Why do you look for the living among the dead? That was the question that the 2 angels asked the women who came to the tomb looking for Jesus. The angels told them that Jesus was not there, but he had risen. The women were looking in the wrong place. This is still a relevant question to ask ourselves 2000 years later. Our souls search for life but we look in all the wrong and empty places. Life cannot be found in the tombs of this world. We find life when we find the risen Jesus. This Easter, let us end our search in the dead end places. Let our souls rise up to meet Him and let us continue to receive the abundant life that He freely gives.
None of us would doubt for a moment the promise that spring is coming. We have every faith that the sun will shine warmer and the flowers will burst forth again into glorious blossoms. If we are blessed to live until 80 years of age, we will have witnessed 80 springs and have believed 80 times that spring is coming. It is easy to believe in spring. How much more then should we believe the promises of God who proves himself faithful to us not 80 times but every day of our lives. Each morning, as surely as the sun rises, his grace and mercy is showered down upon us with the precious gifts of life and love. God’s promises never fail. We experience them every day and they are uncountable. If we can put our faith in spring, let us put our faith in the One who made spring and whose promises are far greater than the promise of spring.
Just like the frozen, snow-covered ground of winter, the soil of our hearts can become winterized and hardened with the pain and sickness of unforgiveness. Even when our hearts are warm and alive, we may still be protecting these hidden frozen enclaves. This is the season of melting snow, fading frost, and dripping icicles – all are pictures in creation that call out to us to turn the face of our hearts into the warming wind. Time, humility and the amazing grace of God can soften our inner ice and warm us to embrace healing and reconciliation with our loved ones. Be open to what God could be saying to you through creation this spring. This could be your season for a soul spring thaw.
It takes work, courage and endurance to live out our faith and walk the narrow road to higher ground. There is no easy way. It is a “long obedience in the same direction” that chooses to keep our eyes on the Master, our feet on the path and our hands on the plow. The path of life leads to life. We do not walk alone when we walk with Him.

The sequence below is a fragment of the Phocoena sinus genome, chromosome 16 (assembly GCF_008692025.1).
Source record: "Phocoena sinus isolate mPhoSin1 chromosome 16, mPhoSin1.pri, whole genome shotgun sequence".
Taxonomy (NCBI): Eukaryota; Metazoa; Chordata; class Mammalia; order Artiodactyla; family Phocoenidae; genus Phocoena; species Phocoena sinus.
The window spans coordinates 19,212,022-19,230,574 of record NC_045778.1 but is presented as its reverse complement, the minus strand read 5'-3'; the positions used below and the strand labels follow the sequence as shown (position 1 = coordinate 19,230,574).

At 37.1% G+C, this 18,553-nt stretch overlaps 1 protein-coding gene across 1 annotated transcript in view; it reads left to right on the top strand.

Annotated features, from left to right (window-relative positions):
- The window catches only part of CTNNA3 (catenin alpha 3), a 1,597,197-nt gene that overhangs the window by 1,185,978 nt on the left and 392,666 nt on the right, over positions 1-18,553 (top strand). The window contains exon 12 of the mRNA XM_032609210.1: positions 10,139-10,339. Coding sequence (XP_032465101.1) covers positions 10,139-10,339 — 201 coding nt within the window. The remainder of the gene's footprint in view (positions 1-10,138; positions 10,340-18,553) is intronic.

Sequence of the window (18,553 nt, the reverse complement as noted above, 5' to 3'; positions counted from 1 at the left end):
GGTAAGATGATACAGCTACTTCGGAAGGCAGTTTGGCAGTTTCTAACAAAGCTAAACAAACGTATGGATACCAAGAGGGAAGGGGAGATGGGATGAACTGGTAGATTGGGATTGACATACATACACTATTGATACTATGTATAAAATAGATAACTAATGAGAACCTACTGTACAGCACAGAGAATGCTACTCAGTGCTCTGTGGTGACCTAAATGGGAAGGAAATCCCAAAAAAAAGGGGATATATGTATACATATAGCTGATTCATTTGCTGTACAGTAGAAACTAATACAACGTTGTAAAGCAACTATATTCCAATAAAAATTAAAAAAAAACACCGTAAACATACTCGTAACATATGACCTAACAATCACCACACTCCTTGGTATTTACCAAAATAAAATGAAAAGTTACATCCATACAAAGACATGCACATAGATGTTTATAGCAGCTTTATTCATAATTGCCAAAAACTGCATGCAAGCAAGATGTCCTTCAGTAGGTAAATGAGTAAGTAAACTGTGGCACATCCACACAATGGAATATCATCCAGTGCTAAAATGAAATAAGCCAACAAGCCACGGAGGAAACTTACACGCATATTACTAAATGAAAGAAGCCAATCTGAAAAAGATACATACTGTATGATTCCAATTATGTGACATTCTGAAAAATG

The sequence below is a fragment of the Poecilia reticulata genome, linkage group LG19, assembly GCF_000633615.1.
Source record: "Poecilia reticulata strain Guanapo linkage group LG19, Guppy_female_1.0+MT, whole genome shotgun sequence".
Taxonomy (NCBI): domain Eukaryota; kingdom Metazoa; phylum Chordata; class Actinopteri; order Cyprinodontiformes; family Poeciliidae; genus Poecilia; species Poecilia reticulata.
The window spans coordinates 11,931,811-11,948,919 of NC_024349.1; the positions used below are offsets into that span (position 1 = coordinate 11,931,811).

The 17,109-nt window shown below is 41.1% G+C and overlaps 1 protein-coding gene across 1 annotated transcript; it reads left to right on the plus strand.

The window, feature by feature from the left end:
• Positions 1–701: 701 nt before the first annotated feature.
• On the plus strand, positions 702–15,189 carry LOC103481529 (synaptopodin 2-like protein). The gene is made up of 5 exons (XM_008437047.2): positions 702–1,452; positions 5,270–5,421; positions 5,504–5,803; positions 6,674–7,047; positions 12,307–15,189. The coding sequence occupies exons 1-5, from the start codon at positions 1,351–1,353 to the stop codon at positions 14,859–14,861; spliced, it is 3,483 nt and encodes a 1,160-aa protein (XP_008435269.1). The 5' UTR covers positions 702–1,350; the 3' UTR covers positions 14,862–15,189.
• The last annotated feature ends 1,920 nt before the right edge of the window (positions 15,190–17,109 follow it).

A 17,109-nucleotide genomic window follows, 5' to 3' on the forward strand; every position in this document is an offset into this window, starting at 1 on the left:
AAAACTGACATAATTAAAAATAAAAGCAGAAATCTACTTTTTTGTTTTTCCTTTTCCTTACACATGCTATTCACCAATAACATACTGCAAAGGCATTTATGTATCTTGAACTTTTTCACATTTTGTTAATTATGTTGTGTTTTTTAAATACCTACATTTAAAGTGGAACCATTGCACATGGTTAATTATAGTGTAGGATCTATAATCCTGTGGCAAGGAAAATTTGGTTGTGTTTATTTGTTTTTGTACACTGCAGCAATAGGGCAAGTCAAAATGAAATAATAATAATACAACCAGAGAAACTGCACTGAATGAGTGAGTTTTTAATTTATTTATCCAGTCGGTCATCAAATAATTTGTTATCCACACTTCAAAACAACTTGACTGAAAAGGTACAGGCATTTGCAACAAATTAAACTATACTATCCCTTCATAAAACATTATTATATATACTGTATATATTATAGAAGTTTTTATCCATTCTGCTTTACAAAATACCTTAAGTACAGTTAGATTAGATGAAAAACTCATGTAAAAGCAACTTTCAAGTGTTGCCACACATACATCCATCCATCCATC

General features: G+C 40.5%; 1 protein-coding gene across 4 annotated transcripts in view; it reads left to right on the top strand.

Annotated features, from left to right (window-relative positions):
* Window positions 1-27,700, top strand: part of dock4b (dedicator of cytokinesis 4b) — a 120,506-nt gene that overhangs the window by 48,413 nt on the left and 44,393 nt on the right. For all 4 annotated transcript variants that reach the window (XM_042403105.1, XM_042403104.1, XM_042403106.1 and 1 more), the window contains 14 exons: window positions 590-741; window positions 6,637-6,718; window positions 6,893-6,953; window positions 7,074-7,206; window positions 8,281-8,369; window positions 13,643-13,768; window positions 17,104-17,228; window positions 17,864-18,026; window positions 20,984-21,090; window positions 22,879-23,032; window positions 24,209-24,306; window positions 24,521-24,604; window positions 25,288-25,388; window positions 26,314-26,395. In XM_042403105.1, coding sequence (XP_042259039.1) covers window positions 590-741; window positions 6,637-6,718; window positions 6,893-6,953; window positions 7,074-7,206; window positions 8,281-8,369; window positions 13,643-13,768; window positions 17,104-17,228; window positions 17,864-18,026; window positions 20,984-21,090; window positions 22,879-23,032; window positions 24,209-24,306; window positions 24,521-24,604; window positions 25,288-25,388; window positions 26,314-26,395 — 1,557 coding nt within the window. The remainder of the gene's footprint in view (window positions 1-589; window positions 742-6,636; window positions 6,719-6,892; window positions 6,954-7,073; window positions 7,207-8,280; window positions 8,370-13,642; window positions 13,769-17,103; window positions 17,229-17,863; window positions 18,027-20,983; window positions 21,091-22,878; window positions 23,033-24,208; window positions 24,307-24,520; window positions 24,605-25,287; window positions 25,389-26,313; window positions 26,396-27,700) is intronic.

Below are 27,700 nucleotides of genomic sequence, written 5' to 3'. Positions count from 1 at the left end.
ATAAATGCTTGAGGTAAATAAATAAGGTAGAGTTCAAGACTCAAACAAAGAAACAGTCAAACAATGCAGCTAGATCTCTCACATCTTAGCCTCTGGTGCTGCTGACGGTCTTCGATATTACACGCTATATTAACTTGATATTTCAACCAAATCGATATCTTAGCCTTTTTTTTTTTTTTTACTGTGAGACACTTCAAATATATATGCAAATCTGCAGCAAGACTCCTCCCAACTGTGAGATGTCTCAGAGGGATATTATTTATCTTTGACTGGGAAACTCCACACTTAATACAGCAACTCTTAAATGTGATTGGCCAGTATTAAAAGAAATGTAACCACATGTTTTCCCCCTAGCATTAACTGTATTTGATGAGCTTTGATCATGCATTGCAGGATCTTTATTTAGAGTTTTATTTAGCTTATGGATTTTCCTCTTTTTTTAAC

In order to find the path for our lives we need to get low enough to find the feet of the Master.
We set ourselves up for failure when we measure success only by the outcome that we hope to achieve. While some outcomes may seem predictable, they are ultimately in the hand of the Lord. But what we can do is measure success by the process and journey we take towards that outcome.
Instead of asking the questions like: Did I get the response I was looking for? Was there increase? Did that situation get resolved the way I want it to?
We should ask: Was I faithful and obedient to what the Lord called me to do? Did I do it and follow through with consistent godly integrity? Did I sense the holy presence of the Lord in that situation? Perhaps it is time for us to use a different measuring stick to determine if we did a “good job”.
“How long will it last?” and “Will I make it through?” are two natural questions to ask ourselves when we are in the storm. A deeper question to ask is, “Am I able to recognize Jesus when I am still in the middle of the storm and when He seems far in the distance?”
Often our tendency is to ask God to deliver us, to supernaturally remove us, or transport us from desperate or urgent circumstances. Sometimes God in His great mercy and grace does just that. And sometimes the greater revelation of His mercy and grace is better understood and experienced by daily communing with Him through our difficulties. Sometimes the only way to get through something is to actually go through it. And sometimes that journey is the only means we have to lay hold of of what we desperately need. T. Long